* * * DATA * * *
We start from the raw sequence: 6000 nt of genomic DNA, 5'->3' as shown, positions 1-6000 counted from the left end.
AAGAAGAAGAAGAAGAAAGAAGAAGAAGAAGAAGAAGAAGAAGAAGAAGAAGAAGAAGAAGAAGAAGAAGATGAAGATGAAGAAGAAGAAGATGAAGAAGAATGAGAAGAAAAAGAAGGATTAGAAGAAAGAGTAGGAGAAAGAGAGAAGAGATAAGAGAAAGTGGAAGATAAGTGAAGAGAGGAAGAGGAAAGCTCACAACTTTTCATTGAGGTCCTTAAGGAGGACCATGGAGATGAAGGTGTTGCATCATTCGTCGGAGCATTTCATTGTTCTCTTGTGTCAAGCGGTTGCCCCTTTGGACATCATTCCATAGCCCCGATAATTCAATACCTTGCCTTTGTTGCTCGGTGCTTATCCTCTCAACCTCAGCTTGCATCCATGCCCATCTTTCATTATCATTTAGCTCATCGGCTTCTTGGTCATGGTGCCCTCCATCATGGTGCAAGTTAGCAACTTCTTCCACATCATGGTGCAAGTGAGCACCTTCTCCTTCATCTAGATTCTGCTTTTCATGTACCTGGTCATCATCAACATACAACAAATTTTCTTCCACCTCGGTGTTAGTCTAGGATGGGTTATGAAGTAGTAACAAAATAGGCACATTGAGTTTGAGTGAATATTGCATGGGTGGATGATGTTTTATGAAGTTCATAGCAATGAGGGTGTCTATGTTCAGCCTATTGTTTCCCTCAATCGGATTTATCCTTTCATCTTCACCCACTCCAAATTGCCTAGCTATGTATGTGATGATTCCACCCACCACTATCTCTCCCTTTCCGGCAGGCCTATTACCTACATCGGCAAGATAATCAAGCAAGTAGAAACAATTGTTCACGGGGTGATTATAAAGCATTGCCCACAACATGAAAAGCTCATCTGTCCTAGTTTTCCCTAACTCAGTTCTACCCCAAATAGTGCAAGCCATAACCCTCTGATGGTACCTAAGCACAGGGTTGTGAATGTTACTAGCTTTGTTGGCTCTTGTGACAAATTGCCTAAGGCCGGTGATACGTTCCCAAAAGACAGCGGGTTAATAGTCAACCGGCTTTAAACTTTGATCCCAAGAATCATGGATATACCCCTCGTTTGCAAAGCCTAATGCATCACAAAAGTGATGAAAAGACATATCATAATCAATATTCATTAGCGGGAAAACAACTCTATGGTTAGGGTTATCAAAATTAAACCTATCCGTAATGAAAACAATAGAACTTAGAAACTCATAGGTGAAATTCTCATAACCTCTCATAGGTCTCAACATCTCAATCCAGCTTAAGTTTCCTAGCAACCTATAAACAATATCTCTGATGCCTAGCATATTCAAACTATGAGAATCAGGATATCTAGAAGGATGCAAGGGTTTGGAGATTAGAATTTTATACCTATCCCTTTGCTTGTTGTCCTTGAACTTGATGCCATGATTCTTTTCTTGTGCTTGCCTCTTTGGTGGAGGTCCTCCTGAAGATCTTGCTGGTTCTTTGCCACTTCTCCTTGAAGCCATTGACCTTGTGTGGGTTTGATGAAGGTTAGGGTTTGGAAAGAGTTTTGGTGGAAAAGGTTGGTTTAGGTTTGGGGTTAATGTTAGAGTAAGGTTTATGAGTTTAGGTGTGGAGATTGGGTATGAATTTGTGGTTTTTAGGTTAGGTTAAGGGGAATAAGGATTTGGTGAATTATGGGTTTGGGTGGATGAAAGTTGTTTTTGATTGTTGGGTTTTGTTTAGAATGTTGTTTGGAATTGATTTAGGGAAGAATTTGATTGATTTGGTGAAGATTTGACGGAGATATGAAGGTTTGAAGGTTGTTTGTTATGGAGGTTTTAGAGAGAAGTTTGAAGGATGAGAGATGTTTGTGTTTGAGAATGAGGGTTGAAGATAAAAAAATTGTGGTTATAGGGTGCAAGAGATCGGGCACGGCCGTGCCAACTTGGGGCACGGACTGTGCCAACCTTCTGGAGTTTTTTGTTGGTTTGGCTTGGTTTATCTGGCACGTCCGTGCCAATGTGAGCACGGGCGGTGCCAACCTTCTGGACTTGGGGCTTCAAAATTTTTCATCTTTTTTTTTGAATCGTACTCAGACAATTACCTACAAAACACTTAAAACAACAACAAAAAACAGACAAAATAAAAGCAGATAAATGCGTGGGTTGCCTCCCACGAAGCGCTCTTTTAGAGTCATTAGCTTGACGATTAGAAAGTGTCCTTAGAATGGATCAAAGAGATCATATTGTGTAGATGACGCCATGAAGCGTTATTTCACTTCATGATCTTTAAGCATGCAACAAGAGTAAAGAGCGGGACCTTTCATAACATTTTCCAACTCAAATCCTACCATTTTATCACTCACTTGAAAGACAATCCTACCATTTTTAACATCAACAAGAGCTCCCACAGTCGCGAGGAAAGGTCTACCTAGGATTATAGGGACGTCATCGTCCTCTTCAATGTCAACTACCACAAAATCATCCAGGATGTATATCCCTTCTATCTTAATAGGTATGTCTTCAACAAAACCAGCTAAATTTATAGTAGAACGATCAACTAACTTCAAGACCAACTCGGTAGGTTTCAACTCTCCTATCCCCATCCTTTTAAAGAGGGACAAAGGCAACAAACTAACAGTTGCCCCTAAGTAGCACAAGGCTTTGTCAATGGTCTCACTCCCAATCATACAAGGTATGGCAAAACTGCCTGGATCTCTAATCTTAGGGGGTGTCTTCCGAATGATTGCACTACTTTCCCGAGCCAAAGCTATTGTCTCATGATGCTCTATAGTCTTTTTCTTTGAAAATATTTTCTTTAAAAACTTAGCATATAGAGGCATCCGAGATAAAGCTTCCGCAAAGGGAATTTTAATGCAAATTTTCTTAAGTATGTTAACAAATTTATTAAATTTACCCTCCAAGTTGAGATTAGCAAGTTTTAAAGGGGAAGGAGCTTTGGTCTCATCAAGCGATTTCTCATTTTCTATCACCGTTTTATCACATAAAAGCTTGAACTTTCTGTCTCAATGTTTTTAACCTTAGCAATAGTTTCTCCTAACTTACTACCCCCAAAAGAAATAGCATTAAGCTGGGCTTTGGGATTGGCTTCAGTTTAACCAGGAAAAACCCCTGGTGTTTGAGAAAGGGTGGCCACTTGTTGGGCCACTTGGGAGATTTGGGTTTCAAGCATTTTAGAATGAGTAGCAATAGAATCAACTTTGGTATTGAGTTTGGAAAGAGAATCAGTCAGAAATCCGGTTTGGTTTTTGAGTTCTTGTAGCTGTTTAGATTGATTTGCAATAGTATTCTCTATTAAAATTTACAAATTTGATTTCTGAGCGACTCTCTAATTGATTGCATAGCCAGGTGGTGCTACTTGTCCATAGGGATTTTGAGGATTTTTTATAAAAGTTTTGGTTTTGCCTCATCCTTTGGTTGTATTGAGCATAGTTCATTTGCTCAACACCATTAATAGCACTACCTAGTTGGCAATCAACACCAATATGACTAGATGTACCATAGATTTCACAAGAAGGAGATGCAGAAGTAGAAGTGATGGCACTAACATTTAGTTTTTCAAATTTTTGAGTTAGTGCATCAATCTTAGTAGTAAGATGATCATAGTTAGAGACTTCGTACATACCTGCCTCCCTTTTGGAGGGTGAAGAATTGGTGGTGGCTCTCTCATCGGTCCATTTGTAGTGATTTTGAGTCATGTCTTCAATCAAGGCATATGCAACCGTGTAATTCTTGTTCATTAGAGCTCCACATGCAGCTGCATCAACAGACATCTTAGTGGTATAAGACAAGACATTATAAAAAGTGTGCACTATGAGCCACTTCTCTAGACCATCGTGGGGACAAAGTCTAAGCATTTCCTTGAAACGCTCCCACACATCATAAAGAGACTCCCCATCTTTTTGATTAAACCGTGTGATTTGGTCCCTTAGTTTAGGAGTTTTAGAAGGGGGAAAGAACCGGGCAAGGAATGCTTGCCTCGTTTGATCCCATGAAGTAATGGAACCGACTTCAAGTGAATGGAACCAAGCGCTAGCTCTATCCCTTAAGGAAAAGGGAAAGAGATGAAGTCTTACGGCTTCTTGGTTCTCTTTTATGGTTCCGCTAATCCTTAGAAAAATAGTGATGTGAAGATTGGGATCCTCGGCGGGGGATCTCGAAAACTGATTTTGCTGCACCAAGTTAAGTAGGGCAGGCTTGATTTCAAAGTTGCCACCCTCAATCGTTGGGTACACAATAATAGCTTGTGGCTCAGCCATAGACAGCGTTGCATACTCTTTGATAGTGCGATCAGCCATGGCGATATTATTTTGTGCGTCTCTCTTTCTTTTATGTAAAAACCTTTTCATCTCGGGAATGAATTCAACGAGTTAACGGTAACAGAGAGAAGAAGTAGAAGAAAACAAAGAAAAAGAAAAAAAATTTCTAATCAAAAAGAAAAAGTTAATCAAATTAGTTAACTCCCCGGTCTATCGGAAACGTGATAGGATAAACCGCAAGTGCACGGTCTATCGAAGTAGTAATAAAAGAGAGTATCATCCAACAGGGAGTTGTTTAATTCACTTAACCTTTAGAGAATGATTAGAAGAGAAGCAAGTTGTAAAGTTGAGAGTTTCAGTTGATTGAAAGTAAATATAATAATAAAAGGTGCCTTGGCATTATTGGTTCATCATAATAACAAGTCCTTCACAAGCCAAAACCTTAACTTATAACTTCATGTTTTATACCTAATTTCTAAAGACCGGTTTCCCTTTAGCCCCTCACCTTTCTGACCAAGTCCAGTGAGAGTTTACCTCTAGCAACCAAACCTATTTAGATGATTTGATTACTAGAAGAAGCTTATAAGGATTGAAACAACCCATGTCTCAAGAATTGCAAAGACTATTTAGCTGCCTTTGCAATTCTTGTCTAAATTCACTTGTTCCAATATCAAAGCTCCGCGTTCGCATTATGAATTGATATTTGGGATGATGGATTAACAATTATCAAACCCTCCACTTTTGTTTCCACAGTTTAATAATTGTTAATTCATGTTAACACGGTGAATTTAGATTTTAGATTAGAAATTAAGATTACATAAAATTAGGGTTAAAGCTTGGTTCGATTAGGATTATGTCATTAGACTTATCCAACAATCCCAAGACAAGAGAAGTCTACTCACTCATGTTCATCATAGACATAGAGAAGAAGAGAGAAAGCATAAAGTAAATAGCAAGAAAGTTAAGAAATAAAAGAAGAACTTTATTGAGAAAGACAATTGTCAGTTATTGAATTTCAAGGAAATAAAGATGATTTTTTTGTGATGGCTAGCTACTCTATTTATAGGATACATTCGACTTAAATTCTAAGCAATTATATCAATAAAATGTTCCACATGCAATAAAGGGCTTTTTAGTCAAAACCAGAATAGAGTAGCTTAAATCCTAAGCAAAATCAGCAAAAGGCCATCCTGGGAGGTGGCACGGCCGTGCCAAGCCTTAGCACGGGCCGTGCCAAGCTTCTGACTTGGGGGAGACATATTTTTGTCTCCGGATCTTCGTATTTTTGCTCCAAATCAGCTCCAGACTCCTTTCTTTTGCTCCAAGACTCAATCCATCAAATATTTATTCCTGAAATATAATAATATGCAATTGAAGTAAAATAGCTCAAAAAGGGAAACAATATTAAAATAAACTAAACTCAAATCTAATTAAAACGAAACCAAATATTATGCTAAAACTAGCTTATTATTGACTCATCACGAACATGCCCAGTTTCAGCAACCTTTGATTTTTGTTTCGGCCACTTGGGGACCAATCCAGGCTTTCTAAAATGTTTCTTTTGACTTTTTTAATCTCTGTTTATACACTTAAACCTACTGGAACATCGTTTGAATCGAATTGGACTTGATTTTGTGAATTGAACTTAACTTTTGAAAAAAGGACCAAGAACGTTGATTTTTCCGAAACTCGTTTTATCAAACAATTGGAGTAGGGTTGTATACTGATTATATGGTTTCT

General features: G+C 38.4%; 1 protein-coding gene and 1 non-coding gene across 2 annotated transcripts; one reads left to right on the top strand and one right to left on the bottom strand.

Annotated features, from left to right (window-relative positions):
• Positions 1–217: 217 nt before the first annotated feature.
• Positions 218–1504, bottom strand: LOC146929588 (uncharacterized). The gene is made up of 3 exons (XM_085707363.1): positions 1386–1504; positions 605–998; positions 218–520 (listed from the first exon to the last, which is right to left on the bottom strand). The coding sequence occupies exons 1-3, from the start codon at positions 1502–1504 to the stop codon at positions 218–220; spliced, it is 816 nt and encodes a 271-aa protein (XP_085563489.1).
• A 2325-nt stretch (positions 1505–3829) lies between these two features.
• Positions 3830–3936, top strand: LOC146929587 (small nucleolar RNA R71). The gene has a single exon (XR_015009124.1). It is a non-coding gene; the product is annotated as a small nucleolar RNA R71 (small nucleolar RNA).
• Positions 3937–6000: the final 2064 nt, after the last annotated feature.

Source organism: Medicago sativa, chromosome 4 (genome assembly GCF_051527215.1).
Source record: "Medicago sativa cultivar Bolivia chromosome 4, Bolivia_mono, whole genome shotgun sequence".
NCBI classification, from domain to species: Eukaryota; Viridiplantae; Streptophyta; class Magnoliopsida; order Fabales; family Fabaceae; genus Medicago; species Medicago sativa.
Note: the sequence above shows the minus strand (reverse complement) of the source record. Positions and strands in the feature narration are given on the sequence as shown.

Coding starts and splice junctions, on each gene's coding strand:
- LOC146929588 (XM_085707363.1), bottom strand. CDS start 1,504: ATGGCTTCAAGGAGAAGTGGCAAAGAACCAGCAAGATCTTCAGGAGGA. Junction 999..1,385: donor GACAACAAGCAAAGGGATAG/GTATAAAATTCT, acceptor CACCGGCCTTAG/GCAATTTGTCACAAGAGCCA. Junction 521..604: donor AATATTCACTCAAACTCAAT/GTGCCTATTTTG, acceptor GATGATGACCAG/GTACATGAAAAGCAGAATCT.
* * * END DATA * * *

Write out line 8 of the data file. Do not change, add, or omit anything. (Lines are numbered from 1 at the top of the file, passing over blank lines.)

• Positions 3830–3936, top strand: LOC146929587 (small nucleolar RNA R71). The gene has a single exon (XR_015009124.1). It is a non-coding gene; the product is annotated as a small nucleolar RNA R71 (small nucleolar RNA).